21. A few points about the tubular style battery holders with the teeth that shred the outer casing of the battery. The reason I use them, despite their destructive nature, is 'cause they are way more convenient to grab a single battery with one hand, while moving fast on a doc shoot- I can't use a battery case with a lid that holds 4 batteries- that's a recipe for 3 batteries on the ground and one in my hand... Also they are great for showing you which batteries are charged or not depending on which end is stuck in the case. But they sure make a mess of the wimpy plastic sheath that rechargeable batteries are wrapped in... which can lead to dead shorting batteries in some (badly designed) metal lined battery compartments, or, more likely, bits of plastic sheath covering the end terminal and interrupting current flow, or just bunching up and making it hard or bloody impossible to get the batteries out of the device they are in. To deal with the problem of the jaggedy battery tube: First, you can dremel or cut the "tooth" to be smoother and not as big or abrasive- be careful about cutting too much off, since it will let the battery fall out. This lets you do the one handed battery change, although it is still possible to do damage to the battery over time, 'cause there is still some friction. The other trick is to bend up the "tooth" (which is on a flexible tab) with a fingernail of the opposite hand that is grasping the battery while inserting or extracting it. It's not too difficult, though it takes away the ability to do a one handed battery exchange. This is the way I do it when changing batteries in a non hurried fashion at the beginning of the day or lunch... These might be super obvious tricks to some of you all- but it took me a while to figure them out, and a lot of damaged battery casings, so I though I'd share, especially since it's often the tiny things that can make a big difference... Cheers, Brent Calkin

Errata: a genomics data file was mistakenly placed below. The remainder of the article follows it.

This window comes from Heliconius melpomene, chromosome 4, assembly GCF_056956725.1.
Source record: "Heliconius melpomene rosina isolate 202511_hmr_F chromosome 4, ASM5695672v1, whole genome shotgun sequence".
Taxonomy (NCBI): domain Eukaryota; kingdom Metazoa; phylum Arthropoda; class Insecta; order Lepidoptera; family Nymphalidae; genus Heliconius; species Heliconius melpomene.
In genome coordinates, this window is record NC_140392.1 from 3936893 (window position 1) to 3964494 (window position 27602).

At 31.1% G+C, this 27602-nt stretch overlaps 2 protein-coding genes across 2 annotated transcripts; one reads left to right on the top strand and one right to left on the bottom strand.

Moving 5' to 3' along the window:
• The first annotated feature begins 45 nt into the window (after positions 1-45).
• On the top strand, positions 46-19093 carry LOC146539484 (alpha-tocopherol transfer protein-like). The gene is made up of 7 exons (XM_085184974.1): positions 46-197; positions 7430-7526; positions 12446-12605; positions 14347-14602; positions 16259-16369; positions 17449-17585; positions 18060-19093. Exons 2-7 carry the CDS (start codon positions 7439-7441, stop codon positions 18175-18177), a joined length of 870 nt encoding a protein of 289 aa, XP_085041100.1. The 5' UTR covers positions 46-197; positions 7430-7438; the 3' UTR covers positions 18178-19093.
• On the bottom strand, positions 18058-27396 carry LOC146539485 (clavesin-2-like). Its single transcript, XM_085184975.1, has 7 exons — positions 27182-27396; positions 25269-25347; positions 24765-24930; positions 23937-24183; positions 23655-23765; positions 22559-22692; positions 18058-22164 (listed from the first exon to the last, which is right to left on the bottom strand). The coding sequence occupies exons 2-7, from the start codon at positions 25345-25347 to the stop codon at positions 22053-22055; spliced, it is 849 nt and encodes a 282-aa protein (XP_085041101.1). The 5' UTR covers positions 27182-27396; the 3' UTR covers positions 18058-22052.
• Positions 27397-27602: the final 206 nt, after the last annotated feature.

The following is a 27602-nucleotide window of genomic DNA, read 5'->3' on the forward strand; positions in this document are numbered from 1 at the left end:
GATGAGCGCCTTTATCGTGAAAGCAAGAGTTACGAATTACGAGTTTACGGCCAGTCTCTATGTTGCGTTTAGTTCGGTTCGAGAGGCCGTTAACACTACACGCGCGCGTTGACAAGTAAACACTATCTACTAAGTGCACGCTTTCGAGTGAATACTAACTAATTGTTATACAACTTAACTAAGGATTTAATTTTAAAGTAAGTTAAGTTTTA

22. Short answer- All things with lithium batteries, as well as loose lithium batteries, should be hand carried into the cabin. No battery quantity restrictions if they are under 100 watt hours. All loose batteries should have their contacts taped or otherwise protected from shorting. All fragile things that will stop your shoot if they get lost or delayed in checked baggage should be in the hand carried into the cabin. Make sure you pack your carry on so that it's not too dense for the scanner- or that you can easily separate the contents. Boom pole might get rejected at security so put it in checked luggage along with everything else that you trust can take a 5 foot drop onto concrete. Keep Cheers, Brent Calkin
  23. In the first 2 weeks of my 633's first film shoot, there were 9 glitches- they all happened on day 4 of shooting and had pretty random groupings with 2 glitches on 1 take, 4 glitches on another, 1 glitch apiece on two more takes, and 3 glitches on another take. I was using Lexar Professional 64 GB 400X speed SD cards and Sandisk Extreme CF cards- Both were approved media at the time. Both types of media had the glitches in the exact same spot, when I put the files up on Protools.... Cheers, Brent Calkin
  24. With the Mini series, Arri is obviously trying to beat RED for the title of "weirdest, most changeable, and most annoying audio inputs" ever found on a camera. At least the LF mini has the input in the back side rather than in the front face where an audio plugin interferes with the lens mounts... Cheers, Brent Calkin
  25. Hi Palmer, the static noise on the file that you describe, is similar to what happened to my 633 when it was very new. Occasional random white noise spikes simultaneously across all channels of the audio files, with no indication while monitoring the original recording. In my case it showed up on both the SD and CF cards, which were both recording 48k 24bit. SD said it was an intermittent problem in the main digital bus and quickly replaced my entire mixer with a new one. (it was under warranty at the time) Terrifying problem- I'm glad I've never seen it again on my newer 633. Cheers, Brent Calkin